Its that time of year for people in the deep south to start their spring garden. But, for others in Zones 6 and up, it will be here before you know it. There is so much to prepare for such as planting seeds up to 8 weeks indoors before the last frost. I love spring planting time!
The map below is a good example of the AVERAGE last day of frost.
The map shows my area in Zone 9 that the last day is February 28. But, you never know when a stray freeze may come like last year when we had a frost in the middle of March. If you have plants and you see a freeze is coming, just cover them well and they should be alright. There are many hardy veggies you can plant very early.
Hardy vegetables tolerate hard frosts (usually 25 to 28 degrees F). They are good for spring and fall gardens. The hardiest–kale, spinach, and collards–can tolerate temperatures in the low 20s and high teens. All taste best when they mature in cool weather, so they are very well suited to late summer planting for fall harvests. Harvest extends into winter in the Southeast, Southwest, and Pacific Northwest.
- Brussels sprouts
- English peas
- Mustard greens
Semi-hardy vegetables tolerate light frosts (usually 29 to 32 degrees F) late into fall and through winter in mild climates. They are good for spring and fall gardens.
- Chinese cabbage
- Irish potatoes
- Lettuce and gourmet salad greens
- Swiss chard
Now that you have an idea of what you can plant early, I would like to show you my very small garden which I started this year. Even though I have lived in Central Florida for almost 10 years now, I have had a really hard time trying to figure out when and what to plant down here. So, this will be an experiment for me also.
I hope you will join me in my journey. So, lets get our hands dirty!
As you can see in the picture below the area is not very healthy looking. It’s covered with pine straw at the moment and I plan on bringing in some mushroom compost and garden soil to mix in with my sandy soil. I will only work the area I want to plant. I want to be able to walk in between the rows. We also want to remove some more of the grass to make the area a nice rectangle and I will be adding misters off of the already there sprinkler heads. You can see one of the heads at the bottom of the picture below.
Excuse Ernest for the photo bomb. He now thinks he should be part of every post. What a ham and I bet he won’t be out there helping us plant either.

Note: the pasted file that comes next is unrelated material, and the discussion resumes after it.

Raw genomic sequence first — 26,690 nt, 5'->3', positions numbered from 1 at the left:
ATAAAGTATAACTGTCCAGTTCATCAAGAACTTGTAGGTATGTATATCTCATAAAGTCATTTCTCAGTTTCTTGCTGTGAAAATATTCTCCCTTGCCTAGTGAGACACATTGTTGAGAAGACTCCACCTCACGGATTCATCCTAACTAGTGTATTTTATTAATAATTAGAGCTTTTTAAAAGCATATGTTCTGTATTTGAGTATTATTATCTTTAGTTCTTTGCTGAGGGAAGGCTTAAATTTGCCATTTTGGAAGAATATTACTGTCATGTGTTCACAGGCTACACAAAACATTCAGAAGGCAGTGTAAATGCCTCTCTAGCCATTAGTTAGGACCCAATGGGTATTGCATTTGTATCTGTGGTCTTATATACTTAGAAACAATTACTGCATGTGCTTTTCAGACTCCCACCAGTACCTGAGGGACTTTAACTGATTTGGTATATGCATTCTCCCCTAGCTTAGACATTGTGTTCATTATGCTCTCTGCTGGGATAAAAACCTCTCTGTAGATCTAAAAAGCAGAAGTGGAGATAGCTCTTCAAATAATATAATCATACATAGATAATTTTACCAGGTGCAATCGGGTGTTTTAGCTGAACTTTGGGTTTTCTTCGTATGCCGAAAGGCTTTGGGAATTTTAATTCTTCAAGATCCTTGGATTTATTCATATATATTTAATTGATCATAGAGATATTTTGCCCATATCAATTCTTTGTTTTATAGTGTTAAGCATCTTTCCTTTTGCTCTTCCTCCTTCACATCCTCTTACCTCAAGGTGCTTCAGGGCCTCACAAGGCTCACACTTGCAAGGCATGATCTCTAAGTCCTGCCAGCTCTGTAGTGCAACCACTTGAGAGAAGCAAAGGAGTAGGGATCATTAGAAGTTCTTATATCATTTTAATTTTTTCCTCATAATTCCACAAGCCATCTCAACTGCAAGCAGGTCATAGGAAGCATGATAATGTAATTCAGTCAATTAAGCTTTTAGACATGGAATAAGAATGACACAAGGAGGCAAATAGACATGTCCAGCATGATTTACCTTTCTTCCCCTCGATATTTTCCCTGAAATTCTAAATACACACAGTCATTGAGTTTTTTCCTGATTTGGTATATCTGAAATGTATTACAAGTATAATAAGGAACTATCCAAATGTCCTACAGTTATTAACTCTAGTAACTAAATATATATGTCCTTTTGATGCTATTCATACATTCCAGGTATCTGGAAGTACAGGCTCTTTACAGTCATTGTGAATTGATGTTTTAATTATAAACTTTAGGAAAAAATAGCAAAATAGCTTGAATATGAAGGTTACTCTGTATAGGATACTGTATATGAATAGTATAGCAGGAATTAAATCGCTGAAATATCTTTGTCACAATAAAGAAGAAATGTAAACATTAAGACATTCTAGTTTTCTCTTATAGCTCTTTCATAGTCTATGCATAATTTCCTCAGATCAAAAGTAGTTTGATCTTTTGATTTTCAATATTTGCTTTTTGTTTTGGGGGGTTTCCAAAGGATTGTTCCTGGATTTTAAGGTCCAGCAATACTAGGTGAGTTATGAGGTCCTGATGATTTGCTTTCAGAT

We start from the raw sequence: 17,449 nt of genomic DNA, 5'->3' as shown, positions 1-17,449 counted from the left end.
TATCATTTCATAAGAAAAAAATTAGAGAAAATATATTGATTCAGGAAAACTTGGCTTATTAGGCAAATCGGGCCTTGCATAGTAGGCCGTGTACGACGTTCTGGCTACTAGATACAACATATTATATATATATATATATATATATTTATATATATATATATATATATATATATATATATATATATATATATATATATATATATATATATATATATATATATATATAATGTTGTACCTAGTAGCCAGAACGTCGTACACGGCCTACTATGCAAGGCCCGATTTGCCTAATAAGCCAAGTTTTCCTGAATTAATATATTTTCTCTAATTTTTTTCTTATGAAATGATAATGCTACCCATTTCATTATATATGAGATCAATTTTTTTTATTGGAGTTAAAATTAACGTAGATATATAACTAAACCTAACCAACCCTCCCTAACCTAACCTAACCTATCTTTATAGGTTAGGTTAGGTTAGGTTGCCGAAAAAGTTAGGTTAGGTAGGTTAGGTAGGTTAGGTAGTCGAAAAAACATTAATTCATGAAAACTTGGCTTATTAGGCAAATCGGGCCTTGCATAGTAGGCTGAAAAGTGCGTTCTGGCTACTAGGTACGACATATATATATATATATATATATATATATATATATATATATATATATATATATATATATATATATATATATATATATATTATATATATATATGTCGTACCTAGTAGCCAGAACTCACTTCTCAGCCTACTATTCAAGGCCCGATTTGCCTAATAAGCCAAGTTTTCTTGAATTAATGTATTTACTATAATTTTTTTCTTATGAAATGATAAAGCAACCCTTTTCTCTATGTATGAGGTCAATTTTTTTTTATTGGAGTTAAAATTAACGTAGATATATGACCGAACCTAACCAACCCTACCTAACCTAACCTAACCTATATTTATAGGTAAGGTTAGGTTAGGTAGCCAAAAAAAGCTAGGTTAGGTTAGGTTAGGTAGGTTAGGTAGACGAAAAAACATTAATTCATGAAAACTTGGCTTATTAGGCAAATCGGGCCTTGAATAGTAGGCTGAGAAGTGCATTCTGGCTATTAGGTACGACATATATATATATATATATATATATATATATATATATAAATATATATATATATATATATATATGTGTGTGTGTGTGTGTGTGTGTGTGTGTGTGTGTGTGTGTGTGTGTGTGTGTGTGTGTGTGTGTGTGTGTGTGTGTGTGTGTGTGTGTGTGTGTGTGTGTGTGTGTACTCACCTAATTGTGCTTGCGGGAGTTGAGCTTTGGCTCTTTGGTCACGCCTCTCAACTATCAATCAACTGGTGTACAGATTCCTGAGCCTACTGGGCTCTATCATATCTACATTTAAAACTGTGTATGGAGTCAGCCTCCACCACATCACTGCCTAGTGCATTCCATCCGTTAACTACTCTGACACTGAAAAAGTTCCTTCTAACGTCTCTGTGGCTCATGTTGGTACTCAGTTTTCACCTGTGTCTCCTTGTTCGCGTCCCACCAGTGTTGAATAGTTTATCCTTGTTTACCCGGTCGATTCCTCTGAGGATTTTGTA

I picked a small area about 4 x 3 feet in my garden area and planted my 2 varieties of spinach called Spinach Renegade and Spinach Space Hybrid. One will harvest a little earlier than the other which really makes it great to stagger planting times. Both these varieties work in most of the country and have high yeilds. You can find these seeds at Park Seed. The instructions suggest to plant outdoors as soon as the soil can be worked. As you can see in the picture above, the soil looks so much richer. I worked in a couple bags of garden soil into the sandy soil.
As long as the temperature stays below 80 degrees, you can keep making successive sowings — every two weeks is typical — to extend your harvest. As summer approaches, however, you will want to plant varieties that tolerate heat and resist bolting (producing flowers and seeds too soon).
FRUGAL HINT – I will let some of my plants go to seed to harvest for next year.
PLANTING HINT – To get the nice rows I have in the picture above. After you dirt has been worked nicely and ready to plant, take your hoe handle, lay it down in the dirt and push down a bit. When you lift it up you have a perfectly straight area to plant seeds.
I planted the seeds on February 3rd and even after more than usual cold days, they are really looking great. Looks like in a couple of weeks, I will be harvesting spinach. I will plant more spinach and leaf lettuce this week to have another harvest before it gets too hot down here. If you are wanting an abundance of leafy veggies, replant every two weeks.
Did I mention my leaf lettuce growing in my barrel?
I know what I am having for supper tonight!
Do you have your spring garden ready to plant?
Get your hands dirty,
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